One of the burdens we prayed in the prayer room before the service is that God would take any here in this room who merely know about God and bring them into a state of really knowing God through Jesus Christ, the Son of God.
I’ll never forget what Barry McGuire said at a concert I attended shortly after becoming a Christian in 1973, “It is one thing to know that fire is hot and it is another thing to have been burned by it.” The essence of Christianity is to know God through Jesus Christ. To know him—not merely know about God but to know God.
This knowing of God is a central aspect of the promised New Covenant. Jeremiah 31:34 says, “And no longer shall each one teach his neighbor and each his brother, saying, ‘Know the LORD,’ for they shall all know me, from the least of them to the greatest, declares the LORD. For I will forgive their iniquity, and I will remember their sin no more.” This is the gospel, “And this is eternal life, that they know you the only true God, and Jesus Christ whom you have sent” (John 17:3).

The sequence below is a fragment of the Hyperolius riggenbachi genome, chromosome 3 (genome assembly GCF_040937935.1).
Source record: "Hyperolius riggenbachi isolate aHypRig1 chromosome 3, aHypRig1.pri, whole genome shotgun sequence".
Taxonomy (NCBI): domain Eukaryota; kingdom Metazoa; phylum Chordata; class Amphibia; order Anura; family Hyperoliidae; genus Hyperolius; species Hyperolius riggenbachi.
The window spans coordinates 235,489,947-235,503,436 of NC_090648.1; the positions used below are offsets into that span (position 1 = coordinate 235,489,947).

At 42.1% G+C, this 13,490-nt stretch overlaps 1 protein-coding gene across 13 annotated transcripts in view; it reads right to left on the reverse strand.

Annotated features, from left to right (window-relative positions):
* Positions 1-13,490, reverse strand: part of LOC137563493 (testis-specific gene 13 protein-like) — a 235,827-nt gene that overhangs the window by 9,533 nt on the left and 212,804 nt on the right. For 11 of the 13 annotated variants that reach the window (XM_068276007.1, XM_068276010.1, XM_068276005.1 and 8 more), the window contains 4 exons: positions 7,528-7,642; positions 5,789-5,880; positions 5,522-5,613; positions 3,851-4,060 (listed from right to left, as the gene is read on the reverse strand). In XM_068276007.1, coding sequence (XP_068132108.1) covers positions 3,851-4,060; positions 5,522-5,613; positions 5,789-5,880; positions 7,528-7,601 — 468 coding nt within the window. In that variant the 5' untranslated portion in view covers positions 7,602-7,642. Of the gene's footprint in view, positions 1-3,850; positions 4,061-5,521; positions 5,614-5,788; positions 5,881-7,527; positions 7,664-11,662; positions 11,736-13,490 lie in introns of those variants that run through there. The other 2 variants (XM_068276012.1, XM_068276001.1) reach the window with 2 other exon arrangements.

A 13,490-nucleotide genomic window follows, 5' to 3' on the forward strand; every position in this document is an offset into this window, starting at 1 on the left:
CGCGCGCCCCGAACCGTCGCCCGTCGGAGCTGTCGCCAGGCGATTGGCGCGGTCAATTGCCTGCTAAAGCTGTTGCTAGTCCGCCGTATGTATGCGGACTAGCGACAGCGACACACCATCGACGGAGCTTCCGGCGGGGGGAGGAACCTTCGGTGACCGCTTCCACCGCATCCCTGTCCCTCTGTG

Let me recap. The assurance of our text so far is this, “And we know that the Son of God has come and has given us understanding, so that we may know him who is true” (1 John 5:20).
3. Our Union with Christ
In direct contrast with the previous verse (v. 19), which soberly reminded us that the “whole world lies in the power of the evil one,” John assures us in verse 20 that, “We are in him who is true, in his Son Jesus Christ.” All of these words in our text are simple, teeny, tiny little words (“in” and “with”). However, the meaning of these simple words is so very profound. You don’t get the gospel if you don’t understand these little words.
We who believe are described as “in him who is true.” Notice verse 20 is not saying “he is in us.” That is true by the Spirit, and may well be implied because John says it both ways without hesitation elsewhere, such as in 1 John 4:13, “By this we know that we abide in him and he in us, because he has given us of his Spirit.” But clearly the emphasis in 5:20 is that we are in Christ.
What does that mean? I take the phrase “him who is true” to refer to God the Father. And I take our being in him as explained by our being “in his son Jesus Christ.”